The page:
Jacob Sullum

 

Last week, President Obama warned that if the Supreme Court stops Congress from forcing Americans to buy government-approved health insurance, it will be imposing restrictions on federal power of a sort not seen since the early 1930s, the late 1920s, 1905 or 1789. You can take your pick, since the president or his press secretary made all four of those assertions in the space of three days.

But why get hung up on dates? The main point is that Republicans, who want the court to overturn the health insurance mandate, are trying to undo the New Deal. Obama made a similar claim regarding the House Budget Committee's recently unveiled fiscal plan, which he called "thinly veiled social Darwinism," "an attempt to impose a radical vision on our country" and "antithetical to our entire history."

In truth, however, neither the constitutional constraints nor the budgetary tinkering advocated by the Republicans would make the federal government any smaller than it is now. I wish they were half as radical as the president portrays them.

At an April 2 press conference, a reporter asked Obama how he would respond if the Supreme Court overturns the individual insurance requirement. "Ultimately," he replied, "I'm confident that the Supreme Court will not take what would be an unprecedented, extraordinary step of overturning a law that was passed by a strong majority of a democratically elected Congress."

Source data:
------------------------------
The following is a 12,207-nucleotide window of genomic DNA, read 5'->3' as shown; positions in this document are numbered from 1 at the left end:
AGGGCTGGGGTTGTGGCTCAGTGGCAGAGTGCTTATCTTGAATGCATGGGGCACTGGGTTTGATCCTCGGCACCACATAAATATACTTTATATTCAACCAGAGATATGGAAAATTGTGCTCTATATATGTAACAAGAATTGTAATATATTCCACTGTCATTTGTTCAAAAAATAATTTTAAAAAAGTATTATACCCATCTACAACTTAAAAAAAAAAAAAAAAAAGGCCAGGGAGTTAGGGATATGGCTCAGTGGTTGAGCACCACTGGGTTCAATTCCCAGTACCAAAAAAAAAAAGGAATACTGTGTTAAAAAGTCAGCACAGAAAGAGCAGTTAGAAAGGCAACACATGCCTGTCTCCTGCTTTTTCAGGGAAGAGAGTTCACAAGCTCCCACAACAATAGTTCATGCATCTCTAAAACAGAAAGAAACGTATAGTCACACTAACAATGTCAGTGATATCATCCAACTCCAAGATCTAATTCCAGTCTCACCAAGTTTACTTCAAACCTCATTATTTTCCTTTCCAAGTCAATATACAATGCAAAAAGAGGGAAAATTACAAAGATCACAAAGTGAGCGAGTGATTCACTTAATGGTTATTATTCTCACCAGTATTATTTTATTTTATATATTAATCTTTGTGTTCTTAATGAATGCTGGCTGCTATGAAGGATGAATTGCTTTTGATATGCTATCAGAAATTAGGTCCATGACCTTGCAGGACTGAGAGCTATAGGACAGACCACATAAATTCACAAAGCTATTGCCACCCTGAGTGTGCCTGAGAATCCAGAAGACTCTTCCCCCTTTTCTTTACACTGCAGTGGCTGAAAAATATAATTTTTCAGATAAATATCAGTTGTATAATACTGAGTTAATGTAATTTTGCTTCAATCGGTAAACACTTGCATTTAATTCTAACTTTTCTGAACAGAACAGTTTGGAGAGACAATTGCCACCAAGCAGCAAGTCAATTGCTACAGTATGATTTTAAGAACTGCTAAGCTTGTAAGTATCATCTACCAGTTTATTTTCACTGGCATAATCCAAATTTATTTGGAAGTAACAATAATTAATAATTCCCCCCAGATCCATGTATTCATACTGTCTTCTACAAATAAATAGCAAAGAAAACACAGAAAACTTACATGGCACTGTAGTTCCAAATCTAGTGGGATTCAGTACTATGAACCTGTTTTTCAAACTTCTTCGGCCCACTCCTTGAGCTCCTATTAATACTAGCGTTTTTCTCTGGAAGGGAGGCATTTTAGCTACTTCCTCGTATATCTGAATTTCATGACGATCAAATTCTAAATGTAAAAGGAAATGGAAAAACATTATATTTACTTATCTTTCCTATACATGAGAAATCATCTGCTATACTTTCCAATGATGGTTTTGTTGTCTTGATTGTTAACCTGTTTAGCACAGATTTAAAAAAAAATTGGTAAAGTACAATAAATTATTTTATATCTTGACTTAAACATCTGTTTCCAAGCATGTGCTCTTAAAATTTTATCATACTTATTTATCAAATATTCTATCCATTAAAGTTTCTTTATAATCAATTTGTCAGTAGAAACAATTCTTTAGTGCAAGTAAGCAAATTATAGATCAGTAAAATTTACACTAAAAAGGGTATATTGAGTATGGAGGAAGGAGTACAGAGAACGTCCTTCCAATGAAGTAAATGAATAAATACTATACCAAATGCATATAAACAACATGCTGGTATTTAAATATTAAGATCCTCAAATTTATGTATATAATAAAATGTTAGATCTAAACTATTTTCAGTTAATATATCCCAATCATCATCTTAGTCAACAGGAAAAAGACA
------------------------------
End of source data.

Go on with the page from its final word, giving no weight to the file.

Leaving aside the fact that the law squeaked through Congress on a party-line vote, the president seemed to be questioning the Court's authority to overturn unconstitutional statutes. The following day, answering a question after his "social Darwinism" speech, Obama insisted that was not his intention.

Here is what Obama, who used to teach constitutional law, said he meant: "We have not seen a court overturn a law that was passed by Congress on a (sic) economic issue ... at least since Lochner. Right? So we're going back to the '30s, pre-New Deal."

Not quite. Lochner v. New York -- which was decided in 1905, not in the '30s -- involved a state restriction on bakers' hours, which the court said violated the "liberty of contract" protected by the 14th Amendment's Due Process Clause. Unlike the challenge to the health care law, Lochner had nothing to do with the federal government's power to regulate interstate commerce.


Jacob Sullum

Jacob Sullum is a senior editor at Reason magazine and a contributing columnist on Townhall.com.
 
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